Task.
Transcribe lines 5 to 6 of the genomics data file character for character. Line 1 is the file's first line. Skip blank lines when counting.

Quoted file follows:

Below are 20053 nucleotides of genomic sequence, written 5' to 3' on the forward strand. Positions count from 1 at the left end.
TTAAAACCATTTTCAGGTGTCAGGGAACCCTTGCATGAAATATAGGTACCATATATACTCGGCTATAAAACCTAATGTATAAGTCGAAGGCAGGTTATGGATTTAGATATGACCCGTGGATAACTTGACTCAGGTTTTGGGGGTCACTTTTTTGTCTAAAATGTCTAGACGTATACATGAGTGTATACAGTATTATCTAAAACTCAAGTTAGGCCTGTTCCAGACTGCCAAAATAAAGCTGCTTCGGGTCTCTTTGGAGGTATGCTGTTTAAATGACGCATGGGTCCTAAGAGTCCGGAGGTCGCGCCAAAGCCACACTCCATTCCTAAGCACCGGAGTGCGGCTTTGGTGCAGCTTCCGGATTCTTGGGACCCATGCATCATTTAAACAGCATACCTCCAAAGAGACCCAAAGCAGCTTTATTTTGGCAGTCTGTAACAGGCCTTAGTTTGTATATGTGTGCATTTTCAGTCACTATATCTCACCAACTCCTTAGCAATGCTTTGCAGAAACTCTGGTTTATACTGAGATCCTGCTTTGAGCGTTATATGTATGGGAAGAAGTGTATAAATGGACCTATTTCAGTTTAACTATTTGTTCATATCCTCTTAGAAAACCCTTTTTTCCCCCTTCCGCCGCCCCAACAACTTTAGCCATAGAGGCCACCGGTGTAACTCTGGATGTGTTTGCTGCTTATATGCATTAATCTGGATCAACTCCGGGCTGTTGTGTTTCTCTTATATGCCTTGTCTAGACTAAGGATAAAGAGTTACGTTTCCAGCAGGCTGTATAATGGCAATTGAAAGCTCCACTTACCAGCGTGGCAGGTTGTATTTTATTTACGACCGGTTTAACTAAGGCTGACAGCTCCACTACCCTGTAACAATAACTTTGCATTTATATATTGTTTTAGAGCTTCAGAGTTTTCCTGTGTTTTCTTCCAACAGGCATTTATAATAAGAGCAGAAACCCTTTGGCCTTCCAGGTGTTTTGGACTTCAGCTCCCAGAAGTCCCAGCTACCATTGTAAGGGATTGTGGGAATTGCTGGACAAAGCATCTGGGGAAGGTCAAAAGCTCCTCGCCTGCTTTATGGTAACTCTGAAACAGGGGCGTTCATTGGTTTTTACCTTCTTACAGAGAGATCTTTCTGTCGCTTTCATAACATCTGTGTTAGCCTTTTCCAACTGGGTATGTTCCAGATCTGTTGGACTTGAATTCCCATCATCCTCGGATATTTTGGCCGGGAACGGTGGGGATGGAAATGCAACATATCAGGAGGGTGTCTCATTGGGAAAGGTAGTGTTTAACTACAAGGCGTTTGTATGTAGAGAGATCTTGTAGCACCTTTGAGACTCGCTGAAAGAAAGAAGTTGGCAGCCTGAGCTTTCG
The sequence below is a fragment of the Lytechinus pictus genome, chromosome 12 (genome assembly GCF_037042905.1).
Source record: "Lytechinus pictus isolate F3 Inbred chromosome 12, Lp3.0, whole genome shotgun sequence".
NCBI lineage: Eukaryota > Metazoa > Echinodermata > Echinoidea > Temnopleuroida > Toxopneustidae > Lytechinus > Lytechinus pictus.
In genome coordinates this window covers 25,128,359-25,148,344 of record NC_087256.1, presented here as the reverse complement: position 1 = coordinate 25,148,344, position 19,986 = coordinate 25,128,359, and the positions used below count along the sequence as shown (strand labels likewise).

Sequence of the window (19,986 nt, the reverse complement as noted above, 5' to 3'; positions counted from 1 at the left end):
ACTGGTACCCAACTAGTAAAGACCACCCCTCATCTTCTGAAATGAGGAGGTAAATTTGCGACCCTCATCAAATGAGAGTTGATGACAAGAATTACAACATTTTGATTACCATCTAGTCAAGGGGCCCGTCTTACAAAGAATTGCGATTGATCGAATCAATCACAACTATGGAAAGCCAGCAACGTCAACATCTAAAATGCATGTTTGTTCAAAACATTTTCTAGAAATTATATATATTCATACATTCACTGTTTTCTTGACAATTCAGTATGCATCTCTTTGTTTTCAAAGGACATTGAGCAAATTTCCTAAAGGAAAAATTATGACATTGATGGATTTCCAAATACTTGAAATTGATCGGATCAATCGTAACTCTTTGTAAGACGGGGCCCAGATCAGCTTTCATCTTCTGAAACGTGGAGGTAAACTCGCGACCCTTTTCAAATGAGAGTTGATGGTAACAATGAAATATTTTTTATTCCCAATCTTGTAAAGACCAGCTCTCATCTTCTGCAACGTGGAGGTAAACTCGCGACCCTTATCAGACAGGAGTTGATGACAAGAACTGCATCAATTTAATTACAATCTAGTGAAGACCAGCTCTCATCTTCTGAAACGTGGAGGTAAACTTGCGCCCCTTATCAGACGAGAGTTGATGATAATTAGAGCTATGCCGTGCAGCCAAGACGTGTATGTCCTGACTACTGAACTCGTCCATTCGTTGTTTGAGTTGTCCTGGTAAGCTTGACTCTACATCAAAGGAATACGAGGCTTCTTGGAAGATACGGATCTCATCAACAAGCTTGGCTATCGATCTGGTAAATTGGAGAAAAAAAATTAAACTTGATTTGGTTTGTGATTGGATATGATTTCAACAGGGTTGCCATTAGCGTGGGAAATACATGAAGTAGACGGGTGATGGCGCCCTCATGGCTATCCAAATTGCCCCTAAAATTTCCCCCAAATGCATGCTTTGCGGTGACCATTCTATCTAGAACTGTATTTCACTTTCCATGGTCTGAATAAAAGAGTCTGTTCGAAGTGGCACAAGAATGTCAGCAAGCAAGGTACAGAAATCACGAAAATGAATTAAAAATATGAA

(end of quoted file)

NCBI lineage: Eukaryota > Metazoa > Echinodermata > Echinoidea > Temnopleuroida > Toxopneustidae > Lytechinus > Lytechinus pictus.
In genome coordinates this window covers 25,128,359-25,148,344 of record NC_087256.1, presented here as the reverse complement: position 1 = coordinate 25,148,344, position 19,986 = coordinate 25,128,359, and the positions used below count along the sequence as shown (strand labels likewise).